The total number of cases seen in Idlib province — an overcrowded enclave with a population of 4 million, many of them internally displaced — has more than doubled since the beginning of August to more than 61,000. In recent weeks, daily new infections have repeatedly shot past 1,500, and authorities reported 34 deaths on Sunday alone — figures that are still believed to be undercounts because many infected people don’t report to authorities.
The situation has become so dire in the northwestern province that rescue workers known as the White Helmets who became famous for digging through the rubble of bombings to find victims now mostly ferry coronavirus patients to the hospital or the dead to burials.
“What is happening is a medical catastrophe,” the Idlib Doctors Syndicate said this week as it issued a plea for support from international aid groups.
Idlib faces all the challenges that places the world over have during the pandemic: Its intensive care units are largely full, there are severe shortages of oxygen and tests, and the vaccination rollout has been slow.
But extreme poverty and the ravages of Syria’s civil war have made the situation in Idlib uniquely terrible. Half of its hospitals and health centers have been damaged by bombing, and the health system was close to collapse even before the pandemic. A large number of medical personnel have fled the country seeking safety and opportunities abroad. Tens of thousands of its residents live in crowded tent settlements, where social distancing and even regular hand-washing are all but impossible. And increasing violence in the region is now threatening to make matters worse.
Large parts of Idlib and neighboring Aleppo province remain in the hands of Syria’s armed opposition, dominated by radical groups including Al-Qaeda-affiliated militants who have struggled to respond to the outbreak, which intensified in August, apparently driven by the more contagious delta variant and gatherings for the Muslim feast of Eid Al-Adha.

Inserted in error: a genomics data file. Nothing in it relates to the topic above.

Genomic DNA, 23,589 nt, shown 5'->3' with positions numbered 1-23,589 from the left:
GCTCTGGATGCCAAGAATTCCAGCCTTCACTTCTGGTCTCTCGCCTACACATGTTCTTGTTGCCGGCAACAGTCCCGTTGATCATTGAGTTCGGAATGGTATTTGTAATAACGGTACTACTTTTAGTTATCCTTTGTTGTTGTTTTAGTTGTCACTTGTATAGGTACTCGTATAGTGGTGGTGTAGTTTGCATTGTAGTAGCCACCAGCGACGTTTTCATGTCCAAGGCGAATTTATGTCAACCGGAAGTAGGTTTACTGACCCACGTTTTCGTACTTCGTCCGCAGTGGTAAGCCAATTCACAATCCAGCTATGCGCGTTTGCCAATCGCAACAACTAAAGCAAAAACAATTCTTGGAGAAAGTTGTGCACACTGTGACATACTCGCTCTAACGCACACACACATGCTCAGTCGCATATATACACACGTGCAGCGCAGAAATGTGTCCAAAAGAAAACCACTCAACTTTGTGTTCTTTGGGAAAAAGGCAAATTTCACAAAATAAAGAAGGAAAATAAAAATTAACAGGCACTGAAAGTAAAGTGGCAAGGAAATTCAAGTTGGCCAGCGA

Cases and deaths have also been increasing in recent weeks in government-held areas and those under the control of US-backed Kurdish-led fighters in the east, but the situation appears to be worse in Idlib, though it’s hard to measure the true toll anywhere.
In response, the political arm of the insurgent group that runs Idlib has closed some markets, forced restaurants to serve outdoor meals only, and delayed the opening of schools by a week.
But most residents are daily laborers who could not survive if they stopped working, making full lockdowns impossible.
“If they don’t work, they cannot eat,” said Idlib resident Ahmad Said, who added that most people cannot even afford to buy masks.
What’s more, a population that has suffered through so much already is often too weary to follow restrictions that have tested people even in easier circumstances.
“It is as if people have gotten used to death,” said Salwa Abdul-Rahman, an opposition activist who reports on events in Idlib. “Those who were not killed by regime and Russian airstrikes are being killed now by coronavirus.”
The vaccination campaign meanwhile, has been slow, though the arrival of some 350,000 doses of a Chinese vaccine earlier this month could help. According to the World Health Organization, only about 2.5 percent of Idlib’s population has received at least one shot.
The new virus outbreak also comes amid the most serious increase in violence in Idlib, 18 months after a truce reached between Turkey and Russia who support rival sides in Syria’s conflict brought relative calm. In recent weeks, airstrikes and artillery shelling by government forces have left scores of people dead or wounded.
At Al-Ziraa hospital, Dr. Muhammad Abdullah says there is no sign that the outbreak has reached its peak yet.
But for some Idlib residents, getting infected is the least of their worries.
“We have gone through more difficult situations than coronavirus,” said resident Ali Dalati, walking through a market without wearing a mask. “We are not afraid of coronavirus.”